Bitcoin Blockchain vs. BTC

There is a distinction between the system of the blockchain and the actual units of account on the ledger run on a blockchain. A blockchain may be valuable as a means of transacting under various conditions, however, the question then comes to what is being transacted.

The value of a particular blockchain ledger will depend on what is actually being transacted, since the ledger is simply a means of transaction. Therefore, Bitcoins cannot be valuable because the blockchain ledger allows for transacting, because this already presupposes that it transacts something valuable.

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14 Responses to Bitcoin Blockchain vs. BTC

  1. ProtegeAA says:

    Except that bitcoins are worth something, and have been since the first pizza was bought using them.

    Your continued insistence that they are worth nothing is based on a philosophy, but I’d point out that at a certain point, you have to realize that maybe your particular take here is incorrect.

    This seems similar to a gold bug insisting fiat money is worth nothing, without noticing the fact that it *has* had value since its inception. The gold bug may not believe fiat to work in the long run, but nevertheless it does.

    And so with bitcoin, which is bought and sold every day by thousands of people, many of whom have used it (or other cryptocurrencies) to buy goods and services, or to trade against other cryptocurrencies/blockchain tokens.

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  2. Zippy says:

    Blockchain is a ledger, but it is an especially poor one for numerous reasons. Chief among these reasons are that ledger entries are explicitly and deliberately “validated” on the basis of compute power “might makes right,” and that this non-validation approach to validation is a vast waste of resources.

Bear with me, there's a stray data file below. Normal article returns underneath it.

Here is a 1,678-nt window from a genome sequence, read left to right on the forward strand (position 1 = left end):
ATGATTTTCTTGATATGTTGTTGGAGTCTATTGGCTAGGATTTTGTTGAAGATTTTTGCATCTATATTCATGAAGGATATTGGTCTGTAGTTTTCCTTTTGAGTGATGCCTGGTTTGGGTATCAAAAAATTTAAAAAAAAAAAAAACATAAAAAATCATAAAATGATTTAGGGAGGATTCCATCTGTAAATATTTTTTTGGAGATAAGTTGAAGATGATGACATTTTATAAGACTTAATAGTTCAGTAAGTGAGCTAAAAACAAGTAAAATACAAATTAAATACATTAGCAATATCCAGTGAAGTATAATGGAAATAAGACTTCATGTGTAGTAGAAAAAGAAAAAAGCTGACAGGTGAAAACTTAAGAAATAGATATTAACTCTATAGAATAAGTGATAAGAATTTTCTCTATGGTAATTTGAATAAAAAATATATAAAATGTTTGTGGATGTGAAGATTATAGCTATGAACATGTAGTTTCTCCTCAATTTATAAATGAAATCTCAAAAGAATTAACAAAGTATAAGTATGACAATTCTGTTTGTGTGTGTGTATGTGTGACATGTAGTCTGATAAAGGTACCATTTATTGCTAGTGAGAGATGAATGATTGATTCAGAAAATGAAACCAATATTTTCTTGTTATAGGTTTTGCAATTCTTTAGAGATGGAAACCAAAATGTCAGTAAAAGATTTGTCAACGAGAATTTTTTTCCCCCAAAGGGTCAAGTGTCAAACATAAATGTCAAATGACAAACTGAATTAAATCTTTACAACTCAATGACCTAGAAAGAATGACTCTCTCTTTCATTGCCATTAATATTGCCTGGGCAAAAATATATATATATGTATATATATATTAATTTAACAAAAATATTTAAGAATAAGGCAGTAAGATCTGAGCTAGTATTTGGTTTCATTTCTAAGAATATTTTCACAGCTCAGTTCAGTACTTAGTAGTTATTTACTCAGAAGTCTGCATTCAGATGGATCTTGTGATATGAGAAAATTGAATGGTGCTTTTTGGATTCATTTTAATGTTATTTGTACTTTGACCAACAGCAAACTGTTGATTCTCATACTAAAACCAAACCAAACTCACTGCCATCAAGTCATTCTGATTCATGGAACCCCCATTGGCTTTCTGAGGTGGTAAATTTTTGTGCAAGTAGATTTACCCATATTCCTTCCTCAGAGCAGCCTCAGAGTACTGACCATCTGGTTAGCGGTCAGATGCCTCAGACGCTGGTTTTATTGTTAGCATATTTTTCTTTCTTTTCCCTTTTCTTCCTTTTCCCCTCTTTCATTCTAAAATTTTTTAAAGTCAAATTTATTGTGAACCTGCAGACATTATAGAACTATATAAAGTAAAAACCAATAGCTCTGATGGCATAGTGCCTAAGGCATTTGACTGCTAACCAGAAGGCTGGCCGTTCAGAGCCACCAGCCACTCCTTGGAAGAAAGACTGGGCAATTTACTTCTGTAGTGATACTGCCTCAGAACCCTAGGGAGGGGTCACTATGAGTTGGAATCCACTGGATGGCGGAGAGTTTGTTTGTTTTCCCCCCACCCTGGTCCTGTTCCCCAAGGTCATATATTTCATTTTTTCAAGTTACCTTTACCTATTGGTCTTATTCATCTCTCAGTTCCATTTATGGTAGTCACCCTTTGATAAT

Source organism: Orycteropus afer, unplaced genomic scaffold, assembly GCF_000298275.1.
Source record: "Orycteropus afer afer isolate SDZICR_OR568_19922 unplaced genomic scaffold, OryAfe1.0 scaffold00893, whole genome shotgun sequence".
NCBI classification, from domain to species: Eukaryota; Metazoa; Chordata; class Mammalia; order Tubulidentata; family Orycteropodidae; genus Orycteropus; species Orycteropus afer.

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  3. ProtegeAA says:

    I’d actually like to describe an example I blogged about the other day. I have an account with Coinbase. I had some fiat in Coinbase that I wanted to move over to another crypto exchange. Normally, I can buy Ethereum on Coinbase and send it to another crypto exchange, and that takes maybe an hour. At that time, Bitcoin’s tx fees were high, and Ethereum was clogged (due to the Crypto Kitties being such a hit), so I used a token I generally avoid, Litecoin.

    I used Litecoin because it was a fast, cheap, easy way to tell the second exchange that I have about $XX in value. Litecoin was useful, even though it is not backed by any physical goods.

    If you want to transfer thousands of dollars from one account to another, cryptocurrency is your fastest and most trustworthy way to do it right now, period.

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  4. Quite right. It is not a means of transacting but a means of recording transactions.

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  5. ProtegeAA says:

    Hi Zippy-as an aside, your usury FAQ was incredible. Thank you for your service to the Church.

    I’d retort to your comment that digging up gold is a vast waste of resources.

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  6. ProtegeAA says:

    >It is not a means of transacting but a means of recording transactions.